Are you a Victim of your own Thinking?

7 Common Thinking traps and how to avoid them

· overthinking

“We are dying from overthinking. We are slowly killing ourselves by thinking about everything. Think. Think. Think. You can never trust the human mind anyway. It's a death trap.”
― Anthony Hopkins

Overthinking sucks.

It keeps us awake at night, distracts us from the present moment and generally steals our joy.

I've always been an over-thinker, I love to analyze and understand. I can sit for hours in a Coffee shop, just watching people go about their days. I form stories in my head about who they are, where they might be going, the type of lives they lead. My love of analysis was certainly reflected in my choice of academic studies- Psychology, English Literature, and Media Studies which can be simplified to; analyzing people, analyzing books and analyzing movies, newspapers and other media sources.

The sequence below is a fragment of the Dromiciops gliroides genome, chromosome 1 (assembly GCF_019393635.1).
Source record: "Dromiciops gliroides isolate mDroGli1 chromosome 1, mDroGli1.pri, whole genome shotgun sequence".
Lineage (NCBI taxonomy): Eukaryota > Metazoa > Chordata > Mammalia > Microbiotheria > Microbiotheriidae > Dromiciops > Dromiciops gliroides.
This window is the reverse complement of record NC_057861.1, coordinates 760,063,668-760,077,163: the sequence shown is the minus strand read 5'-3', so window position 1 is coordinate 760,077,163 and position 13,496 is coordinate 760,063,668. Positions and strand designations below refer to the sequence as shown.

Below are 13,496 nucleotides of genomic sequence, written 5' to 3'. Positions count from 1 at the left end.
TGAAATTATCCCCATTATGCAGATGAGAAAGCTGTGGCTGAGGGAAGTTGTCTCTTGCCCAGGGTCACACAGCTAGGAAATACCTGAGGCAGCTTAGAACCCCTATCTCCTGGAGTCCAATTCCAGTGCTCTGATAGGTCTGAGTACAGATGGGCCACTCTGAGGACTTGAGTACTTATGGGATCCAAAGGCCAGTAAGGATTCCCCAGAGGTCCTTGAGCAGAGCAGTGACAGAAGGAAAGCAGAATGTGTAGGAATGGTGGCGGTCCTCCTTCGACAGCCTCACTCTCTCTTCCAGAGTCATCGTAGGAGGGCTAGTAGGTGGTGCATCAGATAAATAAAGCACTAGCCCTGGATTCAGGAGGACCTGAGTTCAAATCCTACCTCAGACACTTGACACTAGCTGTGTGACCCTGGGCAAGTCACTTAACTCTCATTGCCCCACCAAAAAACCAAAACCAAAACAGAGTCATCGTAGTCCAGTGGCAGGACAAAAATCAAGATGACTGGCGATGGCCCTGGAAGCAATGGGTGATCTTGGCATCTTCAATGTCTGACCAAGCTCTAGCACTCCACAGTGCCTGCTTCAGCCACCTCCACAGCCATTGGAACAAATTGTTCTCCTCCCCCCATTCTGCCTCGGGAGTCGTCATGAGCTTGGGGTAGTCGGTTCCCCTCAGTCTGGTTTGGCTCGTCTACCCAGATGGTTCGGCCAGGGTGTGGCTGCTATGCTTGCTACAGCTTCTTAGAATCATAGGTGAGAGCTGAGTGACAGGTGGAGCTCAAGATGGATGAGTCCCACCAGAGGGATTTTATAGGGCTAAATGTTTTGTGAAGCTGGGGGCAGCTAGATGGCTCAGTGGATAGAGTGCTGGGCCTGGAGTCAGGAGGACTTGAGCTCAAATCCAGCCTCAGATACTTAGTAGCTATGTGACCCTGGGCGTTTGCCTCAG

It wasn't until a few years later, in my early 20's when my over thinking became a burden. Overthinking plagued me with doubt, low confidence and anxiety. I would think when I was awake, I would think when I was a sleep, the noise in my head never stopped. Almost as if in my mind, existed a small radio, constantly playing, 24/7, dozens of stations running at the same time, competing for my attention; don't-forget-to this.FM, Doubt.Fm and lets-judge-everyone-else.Fm featured on my most played playlist.

Nowadays, the radio plays quieter and there are fewer stations competing for my attention. Through my studies of neuroscience, CBT and Mindfulness I'm more aware of how our thoughts or rather our faults in our thinking can be problematic. I'm sharing 7 Traps, we over-thinkers tend to fall into.